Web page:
Parents & Family
The Office of Global Programs and the staff from the Office of Study Abroad and International Exchange Programs is thrilled to be able to send your son or daughter abroad. Studying abroad is a unique opportunity to experience another culture and obtain global perspective while developing skills that will broaden their academic and career options, in the future.
Studying abroad in college is perhaps the most enlightening opportunity your son/ daughter will experience. As parents, your support is important throughout the entire process. Ultimately, the responsibility of studying abroad rests on the student, and we expect students to manage the entire process on their own to get the most out of the experience. We communicate with and send all correspondence to students. After all, they are the individuals who will be abroad and are responsible for themselves in a foreign country.
Bills and Financial Aid
It is a common misconception that all study abroad opportunities are beyond many students' budgets. The truth is, there are study abroad options that cost the same as or even less than studying on campus. With proper planning, we can help a student find a program that fits into any budget.
Reciprocal exchange programs allow for UMass Boston to students pay their tuition and curriculum fee to UMass Boston not to the host university, abroad. Mandatory and other student fees are paid to the host institution. In most cases, the host institution will assist the student in locating housing and the cost for housing, airfare, ground transportation, books and materials, meals, and other incidentals are the student’s responsibility.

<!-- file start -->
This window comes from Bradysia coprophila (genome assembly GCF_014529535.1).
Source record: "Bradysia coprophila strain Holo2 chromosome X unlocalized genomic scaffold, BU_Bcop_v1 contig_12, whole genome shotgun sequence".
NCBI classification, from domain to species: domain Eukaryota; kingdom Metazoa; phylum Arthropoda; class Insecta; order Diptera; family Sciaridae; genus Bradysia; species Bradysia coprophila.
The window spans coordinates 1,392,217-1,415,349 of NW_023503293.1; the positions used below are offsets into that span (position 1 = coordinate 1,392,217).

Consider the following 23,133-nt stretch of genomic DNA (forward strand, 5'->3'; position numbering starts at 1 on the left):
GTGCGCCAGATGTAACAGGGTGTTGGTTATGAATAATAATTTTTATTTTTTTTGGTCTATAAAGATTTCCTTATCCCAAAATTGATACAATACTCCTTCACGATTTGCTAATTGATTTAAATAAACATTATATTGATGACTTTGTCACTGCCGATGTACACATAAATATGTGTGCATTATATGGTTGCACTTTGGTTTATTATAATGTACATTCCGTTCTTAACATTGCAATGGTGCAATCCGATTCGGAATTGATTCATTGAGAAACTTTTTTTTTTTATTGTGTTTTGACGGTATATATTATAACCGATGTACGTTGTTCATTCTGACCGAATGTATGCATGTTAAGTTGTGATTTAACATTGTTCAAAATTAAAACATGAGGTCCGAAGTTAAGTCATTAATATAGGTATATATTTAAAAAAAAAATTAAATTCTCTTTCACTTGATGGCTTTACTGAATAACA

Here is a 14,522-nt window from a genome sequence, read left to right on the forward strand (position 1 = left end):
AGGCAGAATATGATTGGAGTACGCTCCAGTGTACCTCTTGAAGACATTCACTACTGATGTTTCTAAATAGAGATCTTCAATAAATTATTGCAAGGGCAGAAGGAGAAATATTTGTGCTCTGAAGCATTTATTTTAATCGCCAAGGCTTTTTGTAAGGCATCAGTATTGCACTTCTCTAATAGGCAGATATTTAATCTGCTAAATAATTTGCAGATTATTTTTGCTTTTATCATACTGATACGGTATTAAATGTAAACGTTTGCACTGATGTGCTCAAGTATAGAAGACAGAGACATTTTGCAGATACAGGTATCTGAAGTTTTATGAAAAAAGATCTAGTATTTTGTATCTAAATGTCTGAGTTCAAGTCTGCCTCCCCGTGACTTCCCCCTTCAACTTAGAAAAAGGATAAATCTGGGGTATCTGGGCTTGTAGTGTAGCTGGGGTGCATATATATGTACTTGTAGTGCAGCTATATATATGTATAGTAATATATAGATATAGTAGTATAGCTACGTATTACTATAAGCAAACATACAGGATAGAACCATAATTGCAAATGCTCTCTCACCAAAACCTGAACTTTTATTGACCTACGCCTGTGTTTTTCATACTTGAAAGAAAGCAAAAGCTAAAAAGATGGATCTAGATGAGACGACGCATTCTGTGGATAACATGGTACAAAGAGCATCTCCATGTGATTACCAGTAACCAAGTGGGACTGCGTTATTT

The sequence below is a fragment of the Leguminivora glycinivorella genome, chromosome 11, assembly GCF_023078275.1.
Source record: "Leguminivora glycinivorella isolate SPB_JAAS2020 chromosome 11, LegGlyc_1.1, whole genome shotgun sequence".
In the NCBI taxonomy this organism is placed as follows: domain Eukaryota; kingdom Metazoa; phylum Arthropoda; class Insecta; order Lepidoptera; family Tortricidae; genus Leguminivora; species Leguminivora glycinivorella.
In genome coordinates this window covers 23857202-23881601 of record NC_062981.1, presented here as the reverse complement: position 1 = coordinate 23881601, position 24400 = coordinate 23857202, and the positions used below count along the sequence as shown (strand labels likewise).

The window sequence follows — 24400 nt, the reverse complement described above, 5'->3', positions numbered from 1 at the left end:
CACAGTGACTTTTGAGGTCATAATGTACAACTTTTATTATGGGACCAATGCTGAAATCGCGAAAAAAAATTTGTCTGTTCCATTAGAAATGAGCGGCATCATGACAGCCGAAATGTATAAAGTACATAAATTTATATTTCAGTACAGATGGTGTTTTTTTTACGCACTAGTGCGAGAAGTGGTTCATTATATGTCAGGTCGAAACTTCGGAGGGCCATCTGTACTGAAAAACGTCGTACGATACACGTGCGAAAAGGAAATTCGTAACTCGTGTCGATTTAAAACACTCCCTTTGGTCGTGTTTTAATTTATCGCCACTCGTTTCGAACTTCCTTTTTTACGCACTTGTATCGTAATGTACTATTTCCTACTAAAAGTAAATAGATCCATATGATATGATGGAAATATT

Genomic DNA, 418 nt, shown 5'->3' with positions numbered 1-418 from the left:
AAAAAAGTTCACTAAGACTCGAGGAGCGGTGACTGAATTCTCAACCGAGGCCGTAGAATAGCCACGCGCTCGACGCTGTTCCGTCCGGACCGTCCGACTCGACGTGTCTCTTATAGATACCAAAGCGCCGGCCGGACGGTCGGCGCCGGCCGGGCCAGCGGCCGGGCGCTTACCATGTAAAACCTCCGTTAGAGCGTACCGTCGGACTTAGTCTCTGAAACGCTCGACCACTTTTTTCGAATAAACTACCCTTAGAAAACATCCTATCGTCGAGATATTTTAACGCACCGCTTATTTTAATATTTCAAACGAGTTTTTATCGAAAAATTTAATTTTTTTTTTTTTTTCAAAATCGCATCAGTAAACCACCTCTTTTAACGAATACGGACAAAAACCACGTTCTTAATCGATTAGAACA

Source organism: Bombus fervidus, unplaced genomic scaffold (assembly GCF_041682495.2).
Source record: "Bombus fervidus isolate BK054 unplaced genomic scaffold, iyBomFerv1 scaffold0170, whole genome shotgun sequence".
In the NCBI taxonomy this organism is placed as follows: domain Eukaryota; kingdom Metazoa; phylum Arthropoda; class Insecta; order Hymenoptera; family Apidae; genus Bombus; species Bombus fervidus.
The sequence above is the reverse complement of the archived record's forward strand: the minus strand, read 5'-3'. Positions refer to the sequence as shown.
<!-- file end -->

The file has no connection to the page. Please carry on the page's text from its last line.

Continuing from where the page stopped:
There is usually a deposit due once your student has been accepted by a study abroad program. Your student will receive a bill for the program fee. The deposit amount, when paid will lower the total due on the date indicated for final payment. For many programs the program fee to covers the cost of the program, housing, board and sometime excursions. Bills from the program provider ought to delineate what the costs cover.
If your student is receiving any type of financial aid, you must check with the financial aid office before you leave and inform them of your intention to study abroad. After you receive an acceptance letter from a study abroad program, take it to the financial aid office. They will make the necessary adjustments and supply you with the proper forms to transfer your aid to your study abroad program.
The federal government allows students to apply federal financial aid dollars—a Pell grant or Stafford loan—to study abroad programs. With other types of financial aid, you must check with the financial aid office to determine transferability.
You can also apply for financial aid and scholarships specifically for study abroad. Also check with the program office of your study abroad program for additional suggestions about financial aid.
UMass Boston and approved study abroad programs make sure your student will be safe while studying abroad. For more information, see the Health & Safety pages of this website. In the unlikely event of an emergency, please contact the Office of Global Programs main line at 617.287.5586.
UMass Boston requires that all students maintain some form of primary medical insurance coverage valid in both the U.S. and host country before, during and after the education abroad period.